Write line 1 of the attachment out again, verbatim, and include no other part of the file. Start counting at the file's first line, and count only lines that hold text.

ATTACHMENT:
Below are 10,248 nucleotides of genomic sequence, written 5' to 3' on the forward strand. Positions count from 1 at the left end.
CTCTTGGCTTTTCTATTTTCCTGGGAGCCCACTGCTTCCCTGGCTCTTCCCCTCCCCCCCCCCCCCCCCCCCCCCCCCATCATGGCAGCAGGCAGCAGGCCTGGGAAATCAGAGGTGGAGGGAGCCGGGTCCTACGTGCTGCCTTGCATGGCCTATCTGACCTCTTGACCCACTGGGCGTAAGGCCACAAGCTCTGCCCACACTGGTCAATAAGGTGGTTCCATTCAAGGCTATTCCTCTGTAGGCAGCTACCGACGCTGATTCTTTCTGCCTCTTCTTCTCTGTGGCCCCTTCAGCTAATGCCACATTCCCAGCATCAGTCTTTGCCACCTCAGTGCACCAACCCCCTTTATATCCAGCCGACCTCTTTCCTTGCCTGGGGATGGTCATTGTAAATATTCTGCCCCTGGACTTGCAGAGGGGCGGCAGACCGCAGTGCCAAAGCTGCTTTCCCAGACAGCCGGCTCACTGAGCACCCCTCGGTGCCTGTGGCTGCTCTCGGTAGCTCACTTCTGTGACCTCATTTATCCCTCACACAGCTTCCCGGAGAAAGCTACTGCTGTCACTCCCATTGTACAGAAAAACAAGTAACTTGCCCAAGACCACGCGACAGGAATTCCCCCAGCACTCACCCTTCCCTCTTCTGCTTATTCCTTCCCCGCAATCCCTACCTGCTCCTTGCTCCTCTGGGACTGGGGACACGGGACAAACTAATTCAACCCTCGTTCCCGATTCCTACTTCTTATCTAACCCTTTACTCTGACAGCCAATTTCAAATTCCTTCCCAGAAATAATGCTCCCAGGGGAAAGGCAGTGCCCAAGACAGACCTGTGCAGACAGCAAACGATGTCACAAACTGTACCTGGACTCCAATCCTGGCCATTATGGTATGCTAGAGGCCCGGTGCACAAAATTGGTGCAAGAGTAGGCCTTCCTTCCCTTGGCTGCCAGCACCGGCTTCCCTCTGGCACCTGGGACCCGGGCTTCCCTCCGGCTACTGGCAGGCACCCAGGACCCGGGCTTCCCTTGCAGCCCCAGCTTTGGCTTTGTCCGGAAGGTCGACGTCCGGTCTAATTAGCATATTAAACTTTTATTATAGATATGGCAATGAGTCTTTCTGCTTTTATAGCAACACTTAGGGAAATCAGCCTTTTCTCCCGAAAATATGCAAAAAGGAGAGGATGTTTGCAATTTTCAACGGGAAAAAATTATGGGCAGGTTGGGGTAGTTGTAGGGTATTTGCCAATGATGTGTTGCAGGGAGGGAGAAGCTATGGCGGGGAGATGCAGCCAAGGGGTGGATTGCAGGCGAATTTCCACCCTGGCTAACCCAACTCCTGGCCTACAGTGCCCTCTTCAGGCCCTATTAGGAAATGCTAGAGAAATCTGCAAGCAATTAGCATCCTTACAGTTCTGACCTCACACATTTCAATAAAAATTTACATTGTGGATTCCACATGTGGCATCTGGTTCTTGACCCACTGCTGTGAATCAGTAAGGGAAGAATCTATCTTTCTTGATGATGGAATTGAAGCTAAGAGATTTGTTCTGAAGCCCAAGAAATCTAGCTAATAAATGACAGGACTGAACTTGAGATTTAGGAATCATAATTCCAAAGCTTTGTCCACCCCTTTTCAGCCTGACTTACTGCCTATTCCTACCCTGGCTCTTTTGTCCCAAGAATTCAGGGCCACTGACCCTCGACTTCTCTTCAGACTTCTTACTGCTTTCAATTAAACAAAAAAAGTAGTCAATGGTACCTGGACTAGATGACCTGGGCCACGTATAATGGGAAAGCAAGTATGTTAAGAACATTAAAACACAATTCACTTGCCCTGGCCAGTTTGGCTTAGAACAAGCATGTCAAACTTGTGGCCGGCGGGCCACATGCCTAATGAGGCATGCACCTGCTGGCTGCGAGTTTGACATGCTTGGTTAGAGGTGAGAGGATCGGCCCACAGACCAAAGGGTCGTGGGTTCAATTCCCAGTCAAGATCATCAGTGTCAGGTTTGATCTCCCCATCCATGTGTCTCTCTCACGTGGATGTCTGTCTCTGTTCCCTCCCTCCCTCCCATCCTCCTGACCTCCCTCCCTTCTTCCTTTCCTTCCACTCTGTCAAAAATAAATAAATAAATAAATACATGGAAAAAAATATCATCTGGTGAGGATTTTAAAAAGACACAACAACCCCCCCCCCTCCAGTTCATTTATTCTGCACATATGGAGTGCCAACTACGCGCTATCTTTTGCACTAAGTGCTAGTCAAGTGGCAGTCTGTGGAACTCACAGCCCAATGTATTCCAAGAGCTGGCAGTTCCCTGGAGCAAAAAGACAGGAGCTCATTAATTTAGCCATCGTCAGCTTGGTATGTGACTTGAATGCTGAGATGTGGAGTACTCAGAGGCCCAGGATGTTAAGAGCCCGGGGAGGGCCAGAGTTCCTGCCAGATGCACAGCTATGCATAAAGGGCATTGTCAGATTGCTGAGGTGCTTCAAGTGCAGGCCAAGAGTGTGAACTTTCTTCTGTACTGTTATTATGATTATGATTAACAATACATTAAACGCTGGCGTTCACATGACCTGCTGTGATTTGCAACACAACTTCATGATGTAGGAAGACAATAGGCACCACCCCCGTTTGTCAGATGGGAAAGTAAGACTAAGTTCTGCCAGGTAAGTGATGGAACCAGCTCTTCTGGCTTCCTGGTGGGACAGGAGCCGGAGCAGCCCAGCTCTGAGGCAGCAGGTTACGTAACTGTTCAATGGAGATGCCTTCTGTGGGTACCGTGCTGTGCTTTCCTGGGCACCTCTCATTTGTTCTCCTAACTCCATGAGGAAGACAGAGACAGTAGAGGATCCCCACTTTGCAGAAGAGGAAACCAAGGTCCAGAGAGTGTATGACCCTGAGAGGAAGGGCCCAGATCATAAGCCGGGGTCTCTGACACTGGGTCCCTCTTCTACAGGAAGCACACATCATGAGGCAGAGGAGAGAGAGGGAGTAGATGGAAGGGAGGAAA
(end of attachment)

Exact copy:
Below are 10,248 nucleotides of genomic sequence, written 5' to 3' on the forward strand. Positions count from 1 at the left end.